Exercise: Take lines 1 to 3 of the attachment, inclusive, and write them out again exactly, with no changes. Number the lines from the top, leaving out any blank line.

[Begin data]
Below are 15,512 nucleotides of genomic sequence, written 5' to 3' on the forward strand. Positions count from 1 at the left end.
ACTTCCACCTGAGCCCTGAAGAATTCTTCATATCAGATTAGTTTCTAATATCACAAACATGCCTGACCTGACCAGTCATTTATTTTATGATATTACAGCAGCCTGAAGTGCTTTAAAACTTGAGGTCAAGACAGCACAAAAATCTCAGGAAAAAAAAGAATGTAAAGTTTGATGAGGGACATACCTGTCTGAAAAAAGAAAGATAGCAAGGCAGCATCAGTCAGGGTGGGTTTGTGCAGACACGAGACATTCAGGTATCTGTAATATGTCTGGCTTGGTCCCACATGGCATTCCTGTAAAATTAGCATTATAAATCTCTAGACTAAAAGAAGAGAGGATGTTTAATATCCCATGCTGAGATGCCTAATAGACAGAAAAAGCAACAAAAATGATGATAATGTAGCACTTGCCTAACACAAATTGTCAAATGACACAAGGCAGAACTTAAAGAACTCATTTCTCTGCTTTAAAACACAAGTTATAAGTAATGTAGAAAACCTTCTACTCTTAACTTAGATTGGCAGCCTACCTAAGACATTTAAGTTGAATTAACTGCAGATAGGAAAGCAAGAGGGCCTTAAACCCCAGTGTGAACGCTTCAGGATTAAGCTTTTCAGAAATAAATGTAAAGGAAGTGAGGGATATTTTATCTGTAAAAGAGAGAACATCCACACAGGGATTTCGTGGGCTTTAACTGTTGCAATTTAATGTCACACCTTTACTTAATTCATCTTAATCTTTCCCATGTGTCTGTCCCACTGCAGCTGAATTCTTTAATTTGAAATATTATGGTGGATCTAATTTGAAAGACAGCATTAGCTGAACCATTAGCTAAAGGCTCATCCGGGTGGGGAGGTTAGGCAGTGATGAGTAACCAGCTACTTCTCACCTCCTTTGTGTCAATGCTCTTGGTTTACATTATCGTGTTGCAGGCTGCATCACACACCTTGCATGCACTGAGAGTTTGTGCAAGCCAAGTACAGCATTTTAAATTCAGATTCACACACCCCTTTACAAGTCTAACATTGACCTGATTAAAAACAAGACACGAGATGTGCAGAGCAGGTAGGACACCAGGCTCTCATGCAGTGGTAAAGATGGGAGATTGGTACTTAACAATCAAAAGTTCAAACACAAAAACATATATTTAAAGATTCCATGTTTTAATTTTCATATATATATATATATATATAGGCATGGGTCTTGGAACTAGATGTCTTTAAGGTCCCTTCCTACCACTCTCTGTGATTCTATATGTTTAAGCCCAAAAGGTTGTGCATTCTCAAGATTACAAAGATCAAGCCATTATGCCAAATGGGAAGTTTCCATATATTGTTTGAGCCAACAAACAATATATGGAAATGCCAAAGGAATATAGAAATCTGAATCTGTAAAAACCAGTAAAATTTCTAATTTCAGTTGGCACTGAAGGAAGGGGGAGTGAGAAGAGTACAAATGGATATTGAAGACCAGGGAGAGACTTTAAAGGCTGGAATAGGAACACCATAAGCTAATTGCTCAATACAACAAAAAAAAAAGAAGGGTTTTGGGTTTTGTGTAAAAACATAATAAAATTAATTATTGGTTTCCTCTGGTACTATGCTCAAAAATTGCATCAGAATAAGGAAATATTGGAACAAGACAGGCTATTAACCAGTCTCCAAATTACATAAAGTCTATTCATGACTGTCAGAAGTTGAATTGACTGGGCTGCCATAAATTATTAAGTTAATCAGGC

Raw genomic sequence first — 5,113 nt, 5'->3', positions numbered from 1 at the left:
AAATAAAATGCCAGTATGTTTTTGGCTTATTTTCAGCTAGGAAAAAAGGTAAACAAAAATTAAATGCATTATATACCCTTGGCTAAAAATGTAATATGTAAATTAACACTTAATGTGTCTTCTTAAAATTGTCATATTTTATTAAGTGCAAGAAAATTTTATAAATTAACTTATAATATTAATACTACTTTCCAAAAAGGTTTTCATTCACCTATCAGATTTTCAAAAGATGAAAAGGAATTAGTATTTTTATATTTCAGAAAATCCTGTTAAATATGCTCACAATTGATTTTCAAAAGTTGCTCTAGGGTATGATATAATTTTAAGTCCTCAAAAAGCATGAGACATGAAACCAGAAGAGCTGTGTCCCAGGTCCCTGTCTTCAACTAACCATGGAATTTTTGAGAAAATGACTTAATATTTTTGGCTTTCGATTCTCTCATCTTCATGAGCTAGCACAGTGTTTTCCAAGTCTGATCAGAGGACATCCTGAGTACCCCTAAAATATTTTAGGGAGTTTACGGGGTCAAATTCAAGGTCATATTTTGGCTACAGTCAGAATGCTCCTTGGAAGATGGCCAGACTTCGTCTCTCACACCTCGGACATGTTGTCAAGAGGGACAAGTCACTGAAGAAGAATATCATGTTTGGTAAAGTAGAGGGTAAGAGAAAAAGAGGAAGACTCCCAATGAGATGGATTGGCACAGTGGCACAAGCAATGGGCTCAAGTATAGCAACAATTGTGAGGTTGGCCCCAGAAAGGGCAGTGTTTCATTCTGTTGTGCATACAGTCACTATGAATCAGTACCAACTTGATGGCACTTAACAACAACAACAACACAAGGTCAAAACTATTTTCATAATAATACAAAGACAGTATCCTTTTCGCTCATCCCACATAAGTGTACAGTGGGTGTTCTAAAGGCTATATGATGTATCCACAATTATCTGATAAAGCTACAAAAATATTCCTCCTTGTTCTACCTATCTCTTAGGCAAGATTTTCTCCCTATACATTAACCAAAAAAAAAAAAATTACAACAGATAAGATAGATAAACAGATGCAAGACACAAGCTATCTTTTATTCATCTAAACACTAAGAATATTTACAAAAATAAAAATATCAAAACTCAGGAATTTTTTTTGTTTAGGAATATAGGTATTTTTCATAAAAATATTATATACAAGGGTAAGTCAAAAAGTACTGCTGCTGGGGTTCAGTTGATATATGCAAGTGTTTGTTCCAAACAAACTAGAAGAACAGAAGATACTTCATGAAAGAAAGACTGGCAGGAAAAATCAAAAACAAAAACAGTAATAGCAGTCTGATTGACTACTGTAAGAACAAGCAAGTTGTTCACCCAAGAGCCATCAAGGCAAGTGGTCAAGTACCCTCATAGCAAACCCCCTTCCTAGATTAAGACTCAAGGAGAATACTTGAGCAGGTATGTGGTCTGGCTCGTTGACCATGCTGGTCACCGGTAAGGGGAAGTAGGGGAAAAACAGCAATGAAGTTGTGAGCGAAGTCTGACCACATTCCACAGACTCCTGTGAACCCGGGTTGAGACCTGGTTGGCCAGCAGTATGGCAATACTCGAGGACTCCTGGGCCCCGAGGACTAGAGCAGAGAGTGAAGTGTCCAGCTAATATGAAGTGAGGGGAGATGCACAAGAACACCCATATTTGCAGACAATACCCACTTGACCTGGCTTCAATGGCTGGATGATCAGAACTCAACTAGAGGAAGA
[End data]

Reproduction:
Below are 15,512 nucleotides of genomic sequence, written 5' to 3' on the forward strand. Positions count from 1 at the left end.
ACTTCCACCTGAGCCCTGAAGAATTCTTCATATCAGATTAGTTTCTAATATCACAAACATGCCTGACCTGACCAGTCATTTATTTTATGATATTACAGCAGCCTGAAGTGCTTTAAAACTTGAGGTCAAGACAGCACAAAAATCTCAGGAAAAAAAAGAATGTAAAGTTTGATGAGGGACATACCTGTCTGAAAAAAGAAAGATAGCAAGGCAGCATCAGTCAGGGTGGGTTTGTGCAGACACGAGACATTCAGGTATCTGTAATATGTCTGGCTTGGTCCCACATGGCATTCCTGTAAAATTAGCATTATAAATCTCTAGACTAAAAGAAGAGAGGATGTTTAATATCCCATGCTGAGATGCCTAATAGACAGAAAAAGCAACAAAAATGATGATAATGTAGCACTTGCCTAACACAAATTGTCAAATGACACAAGGCAGAACTTAAAGAACTCATTTCTCTGCTTTAAAACACAAGTTATAAGTAATGTAGAAAACCTTCTACTCTTAACTTAGATTGGCAGCCTACCTAAGACATTTAAGTTGAATTAACTGCAGATAGGAAAGCAAGAGGGCCTTAAACCCCAGTGTGAACGCTTCAGGATTAAGCTTTTCAGAAATAAATGTAAAGGAAGTGAGGGATATTTTATCTGTAAAAGAGAGAACATCCACACAGGGATTTCGTGGGCTTTAACTGTTGCAATTTAATGTCACACCTTTACTTAATTCATCTTAATCTTTCCCATGTGTCTGTCCCACTGCAGCTGAATTCTTTAATTTGAAATATTATGGTGGATCTAATTTGAAAGACAGCATTAGCTGAACCATTAGCTAAAGGCTCATCCGGGTGGGGAGGTTAGGCAGTGATGAGTAACCAGCTACTTCTCACCTCCTTTGTGTCAATGCTCTTGGTTTACATTATCGTGTTGCAGGCTGCATCACACACCTTGCATGCACTGAGAGTTTGTGCAAGCCAAGTACAGCATTTTAAATTCAGATTCACACACCCCTTTACAAGTCTAACATTGACCTGATTAAAAACAAGACACGAGATGTGCAGAGCAGGTAGGACACCAGGCTCTCATGCAGTGGTAAAGATGGGAGATTGGTACTTAACAATCAAAAGTTCAAACACAAAAACATATATTTAAAGATTCCATGTTTTAATTTTCATATATATATATATATATATAGGCATGGGTCTTGGAACTAGATGTCTTTAAGGTCCCTTCCTACCACTCTCTGTGATTCTATATGTTTAAGCCCAAAAGGTTGTGCATTCTCAAGATTACAAAGATCAAGCCATTATGCCAAATGGGAAGTTTCCATATATTGTTTGAGCCAACAAACAATATATGGAAATGCCAAAGGAATATAGAAATCTGAATCTGTAAAAACCAGTAAAATTTCTAATTTCAGTTGGCACTGAAGGAAGGGGGAGTGAGAAGAGTACAAATGGATATTGAAGACCAGGGAGAGACTTTAAAGGCTGGAATAGGAACACCATAAGCTAATTGCTCAATACAACAAAAAAAAAAGAAGGGTTTTGGGTTTTGTGTAAAAACATAATAAAATTAATTATTGGTTTCCTCTGGTACTATGCTCAAAAATTGCATCAGAATAAGGAAATATTGGAACAAGACAGGCTATTAACCAGTCTCCAAATTACATAAAGTCTATTCATGACTGTCAGAAGTTGAATTGACTGGGCTGCCATAAATTATTAAGTTAATCAGGC

Raw genomic sequence first — 5,113 nt, 5'->3', positions numbered from 1 at the left: